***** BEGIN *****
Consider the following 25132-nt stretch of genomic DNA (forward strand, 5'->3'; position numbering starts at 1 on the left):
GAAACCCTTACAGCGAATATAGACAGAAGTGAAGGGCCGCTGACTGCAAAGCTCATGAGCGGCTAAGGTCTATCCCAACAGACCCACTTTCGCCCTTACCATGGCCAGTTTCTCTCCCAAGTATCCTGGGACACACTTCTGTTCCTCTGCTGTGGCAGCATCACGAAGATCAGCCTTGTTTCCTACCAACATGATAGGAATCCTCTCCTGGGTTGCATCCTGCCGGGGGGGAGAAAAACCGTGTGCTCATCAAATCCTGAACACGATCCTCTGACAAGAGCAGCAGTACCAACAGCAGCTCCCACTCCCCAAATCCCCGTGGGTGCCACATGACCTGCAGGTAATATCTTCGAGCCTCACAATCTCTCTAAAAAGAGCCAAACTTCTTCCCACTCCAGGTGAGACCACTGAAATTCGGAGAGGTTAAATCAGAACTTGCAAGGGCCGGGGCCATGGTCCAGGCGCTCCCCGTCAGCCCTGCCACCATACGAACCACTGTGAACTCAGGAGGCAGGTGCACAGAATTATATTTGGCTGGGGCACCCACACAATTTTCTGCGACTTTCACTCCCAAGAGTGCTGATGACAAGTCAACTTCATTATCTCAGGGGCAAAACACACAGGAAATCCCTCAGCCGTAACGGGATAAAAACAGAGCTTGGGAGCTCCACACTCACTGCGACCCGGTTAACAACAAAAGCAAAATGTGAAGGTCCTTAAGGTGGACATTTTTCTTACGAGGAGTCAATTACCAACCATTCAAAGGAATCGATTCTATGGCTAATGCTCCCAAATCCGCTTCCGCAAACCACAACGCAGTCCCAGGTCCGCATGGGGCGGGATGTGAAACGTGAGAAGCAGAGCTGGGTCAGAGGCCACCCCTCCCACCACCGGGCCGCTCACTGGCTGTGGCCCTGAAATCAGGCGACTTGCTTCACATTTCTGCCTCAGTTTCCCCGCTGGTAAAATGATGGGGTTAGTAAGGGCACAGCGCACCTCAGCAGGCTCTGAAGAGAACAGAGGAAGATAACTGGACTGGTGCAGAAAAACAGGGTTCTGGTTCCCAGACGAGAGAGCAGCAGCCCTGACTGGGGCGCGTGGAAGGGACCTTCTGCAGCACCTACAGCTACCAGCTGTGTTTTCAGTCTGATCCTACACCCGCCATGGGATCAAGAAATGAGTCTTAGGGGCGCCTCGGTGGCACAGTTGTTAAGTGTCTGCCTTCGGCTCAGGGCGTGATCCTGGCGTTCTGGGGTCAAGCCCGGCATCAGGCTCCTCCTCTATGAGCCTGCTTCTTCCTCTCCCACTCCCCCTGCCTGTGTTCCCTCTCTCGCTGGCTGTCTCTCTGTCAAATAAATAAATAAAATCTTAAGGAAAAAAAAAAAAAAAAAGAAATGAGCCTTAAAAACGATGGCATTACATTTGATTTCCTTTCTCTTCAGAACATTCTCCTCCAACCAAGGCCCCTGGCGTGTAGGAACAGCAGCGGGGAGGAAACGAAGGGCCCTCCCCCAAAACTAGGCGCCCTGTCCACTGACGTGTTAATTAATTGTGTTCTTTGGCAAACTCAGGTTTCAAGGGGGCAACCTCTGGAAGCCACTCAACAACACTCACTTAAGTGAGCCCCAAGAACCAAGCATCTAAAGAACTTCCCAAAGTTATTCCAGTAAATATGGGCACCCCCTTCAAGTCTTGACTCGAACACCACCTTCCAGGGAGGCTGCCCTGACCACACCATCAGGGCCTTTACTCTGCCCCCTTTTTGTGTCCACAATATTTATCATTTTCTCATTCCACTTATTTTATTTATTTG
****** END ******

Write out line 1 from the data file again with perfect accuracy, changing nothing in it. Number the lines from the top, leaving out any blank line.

Consider the following 25132-nt stretch of genomic DNA (forward strand, 5'->3'; position numbering starts at 1 on the left):